US & Canada

Measles cases jump to 119 in Quebec area of Canada

In this handout from the Centers for Disease Control and Prevention (CDC), a thin-section transmission electron micrograph (TEM) reveales the ultrastructural appearance of a single virus particle, or "virion", of measles virus. in this undated image Image copyright Getty Images

Canada health officials have confirmed 119 cases of measles among adults and children in a Quebec region, linked to an 2014 outbreak in Disneyland.

Those affected are reportedly unvaccinated, and at least one child attended school while contagious.

In Canada, only Ontario, New Brunswick and Manitoba mandate children be vaccinated before attending school.

In a 2011 outbreak, Quebec recorded nearly 700 cases of measles, the biggest outbreak in North America.

Local paediatric infectious diseases doctor Caroline Quach told the Montreal Gazette, the Lanaudiere area, 47 miles (76km) northeast of Montreal, is not well protected from the illness.

"Apparently no-one is vaccinated for religious and philosophical reasons, which explains the exponential rise in the number of cases there," she told the paper.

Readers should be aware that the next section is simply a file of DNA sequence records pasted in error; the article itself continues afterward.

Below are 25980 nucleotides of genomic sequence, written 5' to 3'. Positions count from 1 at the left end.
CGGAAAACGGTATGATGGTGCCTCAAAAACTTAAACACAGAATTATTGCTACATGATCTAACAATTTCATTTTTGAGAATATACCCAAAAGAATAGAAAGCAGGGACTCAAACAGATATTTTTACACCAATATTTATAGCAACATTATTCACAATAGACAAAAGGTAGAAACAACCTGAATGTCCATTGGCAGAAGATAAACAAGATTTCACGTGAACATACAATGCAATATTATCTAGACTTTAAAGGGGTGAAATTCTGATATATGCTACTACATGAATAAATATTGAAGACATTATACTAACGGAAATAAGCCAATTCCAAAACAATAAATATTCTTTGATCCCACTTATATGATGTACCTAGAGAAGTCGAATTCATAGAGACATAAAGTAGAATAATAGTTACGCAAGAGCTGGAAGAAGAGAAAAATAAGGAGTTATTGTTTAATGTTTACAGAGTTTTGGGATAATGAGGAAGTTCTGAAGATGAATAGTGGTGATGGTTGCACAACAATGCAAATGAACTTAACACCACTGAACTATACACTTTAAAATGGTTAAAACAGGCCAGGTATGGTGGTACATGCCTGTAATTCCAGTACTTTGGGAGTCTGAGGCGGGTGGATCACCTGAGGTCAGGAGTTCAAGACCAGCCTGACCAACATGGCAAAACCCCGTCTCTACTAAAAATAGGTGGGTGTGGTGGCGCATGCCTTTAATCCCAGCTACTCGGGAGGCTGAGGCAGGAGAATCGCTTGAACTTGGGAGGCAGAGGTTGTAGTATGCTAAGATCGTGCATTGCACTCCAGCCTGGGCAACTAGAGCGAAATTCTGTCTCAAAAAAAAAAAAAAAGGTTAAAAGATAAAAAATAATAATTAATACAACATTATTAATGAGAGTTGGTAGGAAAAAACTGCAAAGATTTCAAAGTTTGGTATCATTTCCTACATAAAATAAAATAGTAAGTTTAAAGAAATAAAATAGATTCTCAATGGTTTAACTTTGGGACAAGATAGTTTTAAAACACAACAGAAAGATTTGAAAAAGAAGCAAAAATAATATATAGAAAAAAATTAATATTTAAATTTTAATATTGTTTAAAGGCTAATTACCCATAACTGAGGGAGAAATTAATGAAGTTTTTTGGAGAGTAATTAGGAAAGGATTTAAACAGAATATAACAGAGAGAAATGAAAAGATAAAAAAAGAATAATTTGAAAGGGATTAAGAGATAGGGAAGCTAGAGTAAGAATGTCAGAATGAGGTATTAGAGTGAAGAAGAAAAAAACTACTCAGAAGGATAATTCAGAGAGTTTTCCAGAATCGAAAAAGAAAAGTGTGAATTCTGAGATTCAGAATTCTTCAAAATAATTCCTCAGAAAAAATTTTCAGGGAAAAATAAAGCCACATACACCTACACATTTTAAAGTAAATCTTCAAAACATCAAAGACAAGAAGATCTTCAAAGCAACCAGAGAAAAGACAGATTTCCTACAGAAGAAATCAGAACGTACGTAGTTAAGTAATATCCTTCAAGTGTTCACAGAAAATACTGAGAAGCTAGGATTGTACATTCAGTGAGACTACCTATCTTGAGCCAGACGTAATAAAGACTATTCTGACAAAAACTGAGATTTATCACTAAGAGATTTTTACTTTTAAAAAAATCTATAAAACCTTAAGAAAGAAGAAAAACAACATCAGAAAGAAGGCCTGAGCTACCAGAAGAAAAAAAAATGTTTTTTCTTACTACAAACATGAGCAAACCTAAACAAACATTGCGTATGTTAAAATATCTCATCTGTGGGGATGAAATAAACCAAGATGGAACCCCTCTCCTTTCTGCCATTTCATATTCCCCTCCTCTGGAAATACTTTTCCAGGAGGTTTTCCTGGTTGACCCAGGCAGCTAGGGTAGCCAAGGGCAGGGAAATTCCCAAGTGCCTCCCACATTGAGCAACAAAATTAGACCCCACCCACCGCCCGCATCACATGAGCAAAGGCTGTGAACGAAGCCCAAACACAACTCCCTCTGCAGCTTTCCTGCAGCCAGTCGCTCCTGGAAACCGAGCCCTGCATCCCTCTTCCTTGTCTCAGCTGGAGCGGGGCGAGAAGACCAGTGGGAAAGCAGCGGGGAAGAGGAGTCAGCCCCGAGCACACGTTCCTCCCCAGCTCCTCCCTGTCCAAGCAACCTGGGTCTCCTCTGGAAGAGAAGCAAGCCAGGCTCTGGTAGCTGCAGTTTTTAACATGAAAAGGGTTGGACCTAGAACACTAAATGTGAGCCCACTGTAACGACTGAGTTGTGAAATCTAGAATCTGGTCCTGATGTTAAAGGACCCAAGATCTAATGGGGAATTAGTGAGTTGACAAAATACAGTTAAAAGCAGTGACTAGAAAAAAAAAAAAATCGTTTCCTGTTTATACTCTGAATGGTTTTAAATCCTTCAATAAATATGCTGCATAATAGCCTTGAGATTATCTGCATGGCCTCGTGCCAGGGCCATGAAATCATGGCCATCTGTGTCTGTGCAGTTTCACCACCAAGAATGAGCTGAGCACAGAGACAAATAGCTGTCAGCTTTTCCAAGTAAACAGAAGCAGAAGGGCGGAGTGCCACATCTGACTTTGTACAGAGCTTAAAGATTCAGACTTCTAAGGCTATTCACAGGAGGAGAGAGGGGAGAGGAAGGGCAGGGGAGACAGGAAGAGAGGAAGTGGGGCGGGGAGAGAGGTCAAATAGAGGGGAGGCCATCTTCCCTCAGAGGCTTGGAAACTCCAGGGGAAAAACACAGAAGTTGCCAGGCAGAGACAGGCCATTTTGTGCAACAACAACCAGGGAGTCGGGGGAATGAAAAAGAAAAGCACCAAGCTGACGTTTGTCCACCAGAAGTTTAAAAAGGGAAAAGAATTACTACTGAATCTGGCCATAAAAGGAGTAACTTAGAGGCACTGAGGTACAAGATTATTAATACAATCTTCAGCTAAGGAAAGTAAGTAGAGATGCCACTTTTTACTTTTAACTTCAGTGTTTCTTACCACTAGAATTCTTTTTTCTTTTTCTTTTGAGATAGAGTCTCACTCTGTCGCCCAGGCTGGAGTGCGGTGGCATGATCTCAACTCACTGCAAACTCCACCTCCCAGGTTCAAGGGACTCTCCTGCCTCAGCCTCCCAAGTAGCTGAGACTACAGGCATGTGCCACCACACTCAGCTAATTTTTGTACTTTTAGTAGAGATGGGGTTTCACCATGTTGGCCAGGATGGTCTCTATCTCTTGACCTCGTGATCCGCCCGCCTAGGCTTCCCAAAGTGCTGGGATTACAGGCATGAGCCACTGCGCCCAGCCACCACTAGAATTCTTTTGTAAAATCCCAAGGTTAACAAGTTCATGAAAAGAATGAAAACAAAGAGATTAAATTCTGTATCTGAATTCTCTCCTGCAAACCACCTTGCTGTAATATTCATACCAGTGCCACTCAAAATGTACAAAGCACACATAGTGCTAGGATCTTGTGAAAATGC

Parents and staff of Ecole integree de Saint-Pierre, where about 700 staff and students are now at risk after coming into contact with an infected student, were notified that a vaccination centre will be set up at the school Thursday.

Unvaccinated students who refuse the protection will be kept away from school 14 days.

The 119 cases in Lanaudiere have been connected to two local families' vacation at Disneyland in California, which is also blamed for 142 cases in the United States since December 2014, according to the US Centers for Disease Control and Prevention.

Measles is highly contagious and causes a red rash over the body, from which most people fully recover within two to three weeks.

Image copyright Reuters

However, measles can cause brain swelling and seizures, hearing loss and death, according to the Public Health Agency of Canada. There is no cure, and so prevention is encouraged.

Ms Quach told The Gazette that Quebec is in the process of putting together a registry of immunisation.

"That would at least allow school officials to know which children are vaccinated or not, enabling them to keep children who aren't vaccinated away in the event of an outbreak."

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